Neofolk dreamers Nebelung dig up early years by re-recording captivating debut ‘Mistelteinn’

There probably are a lot of things in your life you’d like to have a second shot at, right? Maybe a term paper in college? A short story that wasn’t so good? A marriage? Whatever the case, it’s pretty rare getting an opportunity to go back and right a wrong or at least iron out the creases.

As for German neofolk band Nebelung, they got a chance to go back and revisit material from their past and reintroduce it to the present. Their debut album “Mistelteinn” was released a little over a decade ago on Dresden-based label Eislicht, and it introduced this group to the world, albeit on a smaller scale, and led them on the path that would take them to 2008’s “Vigil” and 2014’s mesmerizing “Palingenesis,” a record we embraced with open arms on this site. But that first album still hung over them, as they felt the recording has technical deficiencies, so Nebelung dug back into their debut and re-recorded the piece. There are plenty of advantages to that idea. For one, the band—Stefan Otto (guitars, vocals, accordions, strings, chimes), Thomas List (steel string acoustic guitar), Katharina Hoffman (cell)—have a decade of playing under their belts, and their tighter bond makes for a stronger recording. Also, they have a larger following now that may never have heard the album, so this re-done, slight rearranged piece now brings that music back into people’s hearts and minds.

Nebelung_mistelteinn_LP.inddThe brief “–” begins the record with rich acoustics, setting a nearly autumnal feeling as it opens the doors and paves the way for “Heimsuchung,” which begins delicately enough and infuses the surroundings with atmosphere. Otto’s smooth singing (in German, of course, though the vinyl version also includes English lyrics) flows nicely through the song, injecting a dose of humanity into the track. Hoffmann’s cello is lovely and haunting, allowing for serenity to arrive, and then the song swims through a murky stream that’s thick and compelling. Strings call back again, with the track bleeding out slowly. “Abel und Kain” lets acoustic guitars swirl, with strings driving into the mix, and the folk flourishes feeling like something that would be welcome on a rainy afternoon. The tempo remains boisterous and woodsy, bringing the song to a rousing finish.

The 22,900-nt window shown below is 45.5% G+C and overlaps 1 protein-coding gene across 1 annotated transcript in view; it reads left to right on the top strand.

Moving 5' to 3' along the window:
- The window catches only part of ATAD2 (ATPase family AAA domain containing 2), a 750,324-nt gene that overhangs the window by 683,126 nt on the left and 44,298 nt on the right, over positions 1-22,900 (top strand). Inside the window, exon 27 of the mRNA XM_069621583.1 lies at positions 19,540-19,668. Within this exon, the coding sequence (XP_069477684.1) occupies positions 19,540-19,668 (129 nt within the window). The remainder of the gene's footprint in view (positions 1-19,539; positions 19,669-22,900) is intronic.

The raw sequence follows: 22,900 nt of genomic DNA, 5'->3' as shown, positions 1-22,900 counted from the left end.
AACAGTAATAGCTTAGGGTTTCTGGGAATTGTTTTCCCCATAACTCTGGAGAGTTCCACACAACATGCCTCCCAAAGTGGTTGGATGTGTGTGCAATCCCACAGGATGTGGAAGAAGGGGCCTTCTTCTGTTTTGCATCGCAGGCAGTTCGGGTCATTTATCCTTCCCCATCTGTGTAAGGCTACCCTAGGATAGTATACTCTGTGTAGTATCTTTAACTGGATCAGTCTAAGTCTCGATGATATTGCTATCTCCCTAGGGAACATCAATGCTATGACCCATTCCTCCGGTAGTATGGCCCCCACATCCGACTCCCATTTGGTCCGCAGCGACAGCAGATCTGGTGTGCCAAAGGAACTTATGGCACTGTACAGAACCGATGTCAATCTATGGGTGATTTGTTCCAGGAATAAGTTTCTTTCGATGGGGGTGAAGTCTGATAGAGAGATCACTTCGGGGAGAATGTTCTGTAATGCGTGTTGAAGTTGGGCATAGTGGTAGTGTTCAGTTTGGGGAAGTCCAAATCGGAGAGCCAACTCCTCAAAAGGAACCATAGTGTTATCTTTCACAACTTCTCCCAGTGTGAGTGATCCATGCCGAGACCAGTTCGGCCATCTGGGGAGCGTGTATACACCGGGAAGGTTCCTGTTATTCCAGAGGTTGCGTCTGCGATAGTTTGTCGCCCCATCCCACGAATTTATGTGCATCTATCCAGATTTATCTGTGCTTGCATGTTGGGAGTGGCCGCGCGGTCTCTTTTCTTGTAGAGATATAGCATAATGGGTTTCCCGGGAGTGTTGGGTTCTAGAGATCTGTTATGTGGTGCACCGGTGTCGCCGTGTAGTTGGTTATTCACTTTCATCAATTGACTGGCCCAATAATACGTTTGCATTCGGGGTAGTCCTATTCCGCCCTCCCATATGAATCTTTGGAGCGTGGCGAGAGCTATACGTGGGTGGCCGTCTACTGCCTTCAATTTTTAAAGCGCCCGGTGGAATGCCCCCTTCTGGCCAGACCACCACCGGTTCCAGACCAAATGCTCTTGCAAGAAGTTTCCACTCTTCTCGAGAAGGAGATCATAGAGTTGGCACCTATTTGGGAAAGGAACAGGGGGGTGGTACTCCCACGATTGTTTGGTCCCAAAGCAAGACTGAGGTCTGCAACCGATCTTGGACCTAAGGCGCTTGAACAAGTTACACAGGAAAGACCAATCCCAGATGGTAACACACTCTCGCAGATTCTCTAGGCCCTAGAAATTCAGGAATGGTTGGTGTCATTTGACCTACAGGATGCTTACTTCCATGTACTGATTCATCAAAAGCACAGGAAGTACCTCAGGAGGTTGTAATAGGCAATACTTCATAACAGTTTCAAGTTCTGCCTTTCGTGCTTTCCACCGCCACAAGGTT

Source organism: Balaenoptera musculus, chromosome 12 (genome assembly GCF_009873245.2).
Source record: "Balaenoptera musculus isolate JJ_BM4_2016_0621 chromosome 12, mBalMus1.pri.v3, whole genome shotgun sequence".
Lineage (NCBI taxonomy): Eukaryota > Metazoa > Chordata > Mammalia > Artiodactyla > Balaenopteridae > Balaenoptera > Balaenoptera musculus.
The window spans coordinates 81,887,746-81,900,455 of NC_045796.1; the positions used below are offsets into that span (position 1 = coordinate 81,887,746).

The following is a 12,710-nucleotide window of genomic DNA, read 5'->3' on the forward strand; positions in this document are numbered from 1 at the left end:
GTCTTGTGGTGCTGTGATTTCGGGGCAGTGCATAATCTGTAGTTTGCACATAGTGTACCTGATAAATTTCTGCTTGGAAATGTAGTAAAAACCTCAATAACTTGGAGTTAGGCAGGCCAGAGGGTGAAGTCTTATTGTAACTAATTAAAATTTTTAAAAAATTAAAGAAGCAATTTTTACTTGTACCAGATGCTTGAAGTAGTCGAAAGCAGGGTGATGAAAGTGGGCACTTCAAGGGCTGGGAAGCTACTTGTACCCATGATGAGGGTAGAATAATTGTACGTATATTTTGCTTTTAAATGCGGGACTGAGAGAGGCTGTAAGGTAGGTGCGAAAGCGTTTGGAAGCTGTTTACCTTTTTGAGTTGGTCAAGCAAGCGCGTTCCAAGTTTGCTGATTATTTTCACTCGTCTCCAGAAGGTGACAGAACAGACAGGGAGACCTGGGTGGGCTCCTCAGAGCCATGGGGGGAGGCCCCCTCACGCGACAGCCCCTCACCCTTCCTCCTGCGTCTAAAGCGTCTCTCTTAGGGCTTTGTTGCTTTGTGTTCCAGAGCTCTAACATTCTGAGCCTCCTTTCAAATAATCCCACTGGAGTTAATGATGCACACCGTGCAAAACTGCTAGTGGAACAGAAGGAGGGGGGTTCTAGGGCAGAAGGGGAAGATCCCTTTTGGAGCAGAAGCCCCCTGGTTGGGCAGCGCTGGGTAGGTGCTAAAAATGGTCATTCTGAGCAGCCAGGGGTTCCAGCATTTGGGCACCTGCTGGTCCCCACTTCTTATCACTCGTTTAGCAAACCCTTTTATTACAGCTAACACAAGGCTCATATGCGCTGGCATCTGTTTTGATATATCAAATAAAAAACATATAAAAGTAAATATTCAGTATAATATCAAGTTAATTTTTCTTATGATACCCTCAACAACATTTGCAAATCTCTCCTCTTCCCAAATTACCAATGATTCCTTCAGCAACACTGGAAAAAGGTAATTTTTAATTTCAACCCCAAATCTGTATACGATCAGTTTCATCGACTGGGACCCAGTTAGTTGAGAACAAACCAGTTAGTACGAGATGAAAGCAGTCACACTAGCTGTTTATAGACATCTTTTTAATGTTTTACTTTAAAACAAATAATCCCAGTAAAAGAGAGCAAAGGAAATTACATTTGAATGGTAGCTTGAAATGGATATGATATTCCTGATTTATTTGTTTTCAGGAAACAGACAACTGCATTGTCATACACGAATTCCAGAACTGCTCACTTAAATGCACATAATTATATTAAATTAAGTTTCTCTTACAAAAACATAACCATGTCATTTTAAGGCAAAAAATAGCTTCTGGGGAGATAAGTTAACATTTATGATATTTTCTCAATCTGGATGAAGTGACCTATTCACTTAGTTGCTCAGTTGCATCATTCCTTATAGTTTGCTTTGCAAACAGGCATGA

“Regen in der Dämmerung” has a solemn opening, with guitars picked lushly and Otto’s singing hitting higher notes. Much of the body of the track seems like it would have jibed with Medieval times while one roasts in the sun, sharpening blades, and enjoying the calm of nature. The title cut has quicker guitar picking, with the strings opening up into a heavy sigh, and elegant playing sprawling all over. The pace begins to ramp up as the song goes along, bouncing as if sitting in a row boat amid waves, with the cello scraping to the end point. Closer “Heimatlos” introduces a new element, with drums marching in gloriously, acoustic breezes arriving, and deep, understated singing pushing forth the messages. The strings shiver, the deep singing hits a croon, and the elements begin to swell before they burst and rush off into separate tributaries. This is a really breathtaking piece of work.

Nebelung’s chemistry has grown and matured over the years, and as neofolk sounds have spilled their way deeper into the black metal and doom worlds, there’s not a better time to revisit these songs found on the reworked “Mistelteinn.” The songs sound richer and fuller with life a decade later, and while the music didn’t necessarily need improvement from 2005, the revisitation is welcome nonetheless. Having this record back in public consciousness is a benefit to all who love this style, and hopefully it’ll whet more appetites for their next new music they create together.

For more on the band, go here: https://www.facebook.com/nebelungofficial

To buy the album, go here: http://templeoftorturous.com/shop/

For more on the label, go here: http://www.templeoftorturous.com/

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